Growing markets for niche influencers: Companies are figuring out ways to define their target markets with ever-greater precision. In doing so, they will be wanting to align themselves with the “big fish in the small pond,” knowing that the efficiency of gaining new customers will exceed anything they have ever tried in the past. Companies wishing to tap into a market defined as male, lovers of Italian food, fishing, boating, football, who play backgammon and watch the TV show “Lost” can probably find blogs and YouTube channels that are a perfect match.
Empire of one influencers: The vast majority of media moguls in the future will run their business as one-person operations. Most of their operation will be run as a loose affiliate of networks with content being produced all over the world, distributed to the audience controlled by the individual Empire business owner.
Cross-medium barriers: Thought leaders in the webinar industry are rarely the same as thought leaders on YouTube, Wii, Flickr, blogs, Twitter, podcasting or Facebook. As each of these platforms develop, the level of detail to the ensuing business models will become all-consuming.
Death of the generalist: While there will be many exceptions to the rule, people who are experts in a specific niche will fare far better than people who are talented generalists. Each media channel is trending toward increasingly sophisticated tools. In the future, colleges will begin to offer degrees in YouTube programming, Google AdWords marketing, blog journalism and much more.
Even though we have seen many new options come into play, some of the old structures for peddling influence are still alive and well. As an example, an expert speaking on stage to a captive audience is still incredibly powerful. Being a persuasive writer, radio talk show host or industry expert still has great value and will continue to be valuable in the foreseeable future.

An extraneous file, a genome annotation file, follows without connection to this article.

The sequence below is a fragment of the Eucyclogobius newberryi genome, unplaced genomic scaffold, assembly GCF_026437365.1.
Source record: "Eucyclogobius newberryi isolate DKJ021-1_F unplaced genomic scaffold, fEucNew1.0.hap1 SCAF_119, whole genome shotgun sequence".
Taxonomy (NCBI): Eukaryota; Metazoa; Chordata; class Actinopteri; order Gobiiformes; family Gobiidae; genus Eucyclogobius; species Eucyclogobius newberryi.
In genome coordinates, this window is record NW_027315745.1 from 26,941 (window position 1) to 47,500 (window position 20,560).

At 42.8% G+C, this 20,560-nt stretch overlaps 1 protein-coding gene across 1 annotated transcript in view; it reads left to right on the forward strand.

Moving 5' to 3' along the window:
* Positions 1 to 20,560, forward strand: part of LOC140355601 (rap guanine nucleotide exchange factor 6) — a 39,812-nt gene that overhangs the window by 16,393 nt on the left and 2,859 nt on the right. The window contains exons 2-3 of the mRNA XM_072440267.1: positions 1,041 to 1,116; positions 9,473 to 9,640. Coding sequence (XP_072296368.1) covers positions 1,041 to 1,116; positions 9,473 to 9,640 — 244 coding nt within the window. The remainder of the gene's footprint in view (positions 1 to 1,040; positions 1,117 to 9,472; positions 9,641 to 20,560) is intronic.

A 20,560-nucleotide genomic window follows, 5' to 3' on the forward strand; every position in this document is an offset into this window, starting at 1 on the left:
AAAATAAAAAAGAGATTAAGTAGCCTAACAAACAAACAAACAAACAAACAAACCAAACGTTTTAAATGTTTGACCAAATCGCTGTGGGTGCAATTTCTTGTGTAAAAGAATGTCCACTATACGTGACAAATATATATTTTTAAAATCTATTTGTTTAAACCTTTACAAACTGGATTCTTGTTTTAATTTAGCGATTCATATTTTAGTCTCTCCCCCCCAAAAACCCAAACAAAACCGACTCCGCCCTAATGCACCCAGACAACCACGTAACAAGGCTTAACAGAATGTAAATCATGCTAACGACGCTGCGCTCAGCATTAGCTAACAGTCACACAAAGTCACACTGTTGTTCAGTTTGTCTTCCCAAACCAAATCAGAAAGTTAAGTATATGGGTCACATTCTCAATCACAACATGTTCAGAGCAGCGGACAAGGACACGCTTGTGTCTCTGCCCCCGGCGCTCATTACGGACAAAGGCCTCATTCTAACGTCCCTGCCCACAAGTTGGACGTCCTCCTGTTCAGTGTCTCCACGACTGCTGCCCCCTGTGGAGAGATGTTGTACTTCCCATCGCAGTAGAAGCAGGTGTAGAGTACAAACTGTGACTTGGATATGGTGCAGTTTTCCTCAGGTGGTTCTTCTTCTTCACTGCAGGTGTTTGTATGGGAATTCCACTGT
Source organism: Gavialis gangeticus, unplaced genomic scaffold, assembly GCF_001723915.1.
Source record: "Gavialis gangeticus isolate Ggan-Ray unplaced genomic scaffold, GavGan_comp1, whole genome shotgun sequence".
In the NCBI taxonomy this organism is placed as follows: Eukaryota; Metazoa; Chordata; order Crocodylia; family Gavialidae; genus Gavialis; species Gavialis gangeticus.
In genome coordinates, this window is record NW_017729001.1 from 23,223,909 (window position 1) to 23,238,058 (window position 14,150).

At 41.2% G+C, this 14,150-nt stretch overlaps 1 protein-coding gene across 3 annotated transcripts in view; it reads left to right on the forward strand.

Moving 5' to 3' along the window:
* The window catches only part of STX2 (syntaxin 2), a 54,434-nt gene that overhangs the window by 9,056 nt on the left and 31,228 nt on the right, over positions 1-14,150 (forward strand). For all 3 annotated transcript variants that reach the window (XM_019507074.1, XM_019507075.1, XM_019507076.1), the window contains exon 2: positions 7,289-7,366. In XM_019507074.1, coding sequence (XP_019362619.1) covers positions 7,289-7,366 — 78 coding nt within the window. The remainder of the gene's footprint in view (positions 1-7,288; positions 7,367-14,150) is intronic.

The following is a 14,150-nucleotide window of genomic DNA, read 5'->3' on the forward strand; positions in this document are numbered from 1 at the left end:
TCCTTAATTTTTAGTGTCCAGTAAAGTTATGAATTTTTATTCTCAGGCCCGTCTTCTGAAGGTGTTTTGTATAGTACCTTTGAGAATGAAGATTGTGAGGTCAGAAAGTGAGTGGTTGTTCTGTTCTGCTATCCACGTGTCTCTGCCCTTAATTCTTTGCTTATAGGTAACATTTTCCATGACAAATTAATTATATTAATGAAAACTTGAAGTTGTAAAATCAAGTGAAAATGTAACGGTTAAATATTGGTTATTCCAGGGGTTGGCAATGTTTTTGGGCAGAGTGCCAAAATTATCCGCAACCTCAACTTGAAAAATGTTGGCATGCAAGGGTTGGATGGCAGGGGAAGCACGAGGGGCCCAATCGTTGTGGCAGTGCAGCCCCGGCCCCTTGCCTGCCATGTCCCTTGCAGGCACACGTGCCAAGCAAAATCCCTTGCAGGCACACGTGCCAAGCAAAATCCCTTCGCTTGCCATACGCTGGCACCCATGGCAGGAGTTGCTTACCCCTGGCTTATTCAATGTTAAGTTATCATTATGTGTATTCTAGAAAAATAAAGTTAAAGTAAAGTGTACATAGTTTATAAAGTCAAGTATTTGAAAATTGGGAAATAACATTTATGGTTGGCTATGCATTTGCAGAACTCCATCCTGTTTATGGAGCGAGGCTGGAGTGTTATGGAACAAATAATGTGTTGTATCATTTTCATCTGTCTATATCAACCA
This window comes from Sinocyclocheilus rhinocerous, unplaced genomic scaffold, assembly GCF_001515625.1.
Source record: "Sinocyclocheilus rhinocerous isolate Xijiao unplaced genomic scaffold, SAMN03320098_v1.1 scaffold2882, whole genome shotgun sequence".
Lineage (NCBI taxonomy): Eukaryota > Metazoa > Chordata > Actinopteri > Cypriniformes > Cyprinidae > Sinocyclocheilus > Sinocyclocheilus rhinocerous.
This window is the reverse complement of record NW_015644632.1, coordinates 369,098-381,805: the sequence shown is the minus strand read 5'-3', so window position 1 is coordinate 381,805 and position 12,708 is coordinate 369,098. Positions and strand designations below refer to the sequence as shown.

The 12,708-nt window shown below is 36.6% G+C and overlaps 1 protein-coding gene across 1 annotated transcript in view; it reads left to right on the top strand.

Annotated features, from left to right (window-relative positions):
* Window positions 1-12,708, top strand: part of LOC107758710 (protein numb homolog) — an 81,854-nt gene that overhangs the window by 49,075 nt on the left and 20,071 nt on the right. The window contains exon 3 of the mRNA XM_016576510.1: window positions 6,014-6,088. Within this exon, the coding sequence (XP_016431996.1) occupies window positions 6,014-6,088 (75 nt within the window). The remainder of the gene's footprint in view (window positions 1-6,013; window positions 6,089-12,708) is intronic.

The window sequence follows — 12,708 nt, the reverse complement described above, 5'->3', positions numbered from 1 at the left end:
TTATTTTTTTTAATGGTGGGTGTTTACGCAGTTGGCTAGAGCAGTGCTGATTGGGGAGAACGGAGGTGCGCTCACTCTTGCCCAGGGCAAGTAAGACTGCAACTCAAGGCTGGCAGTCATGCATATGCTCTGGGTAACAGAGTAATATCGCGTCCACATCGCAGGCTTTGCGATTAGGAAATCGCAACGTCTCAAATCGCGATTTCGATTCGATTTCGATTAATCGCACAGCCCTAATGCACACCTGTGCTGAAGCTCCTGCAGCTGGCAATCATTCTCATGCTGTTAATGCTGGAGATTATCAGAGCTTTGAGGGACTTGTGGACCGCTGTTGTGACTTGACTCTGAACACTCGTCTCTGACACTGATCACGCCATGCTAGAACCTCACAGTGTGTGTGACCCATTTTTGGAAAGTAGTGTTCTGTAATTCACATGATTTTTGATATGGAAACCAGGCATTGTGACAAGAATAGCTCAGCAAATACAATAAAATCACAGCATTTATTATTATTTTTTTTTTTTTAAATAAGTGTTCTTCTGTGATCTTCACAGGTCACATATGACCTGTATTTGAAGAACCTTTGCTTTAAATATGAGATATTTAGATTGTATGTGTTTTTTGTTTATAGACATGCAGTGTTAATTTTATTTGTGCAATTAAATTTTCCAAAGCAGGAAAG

What comes next
In the past, the owner of a small town newspaper had a very well-defined community where the town limits defined the market of the time. Today we are seeing physical boundaries disappear. Though, new boundaries are forming around the various media we are employing.
Additionally, crossing political boundaries, language barriers and time zone differentials are all past problem areas that are dissolving around us. Rising instead are communities of interest where people are forming bonds around technologies, sports, competitions and literally millions of other micro-points of fascination.
Here are a few other thoughts on the trends we will see:
Shortened attention spans: The most watched videos on YouTube are 30 seconds and shorter. Even though it doesn’t seem like our attention spans can get any shorter, they will. People who can put together charticles (charts that tell an entire story), short animations, graphics and videos that can convey a message in the shortest amount of time will be in high demand in the coming years.
Increased frequency: It’s best not to think about influence from a “lights-on” versus “lights-off” perspective. Rather, influence tends to act more like pulsing power with every surge tied to your latest contribution followed by a period of waning interest. You or your company’s position as an influencer will be determined not only by the potency of your effort but increasingly by your frequency of contribution.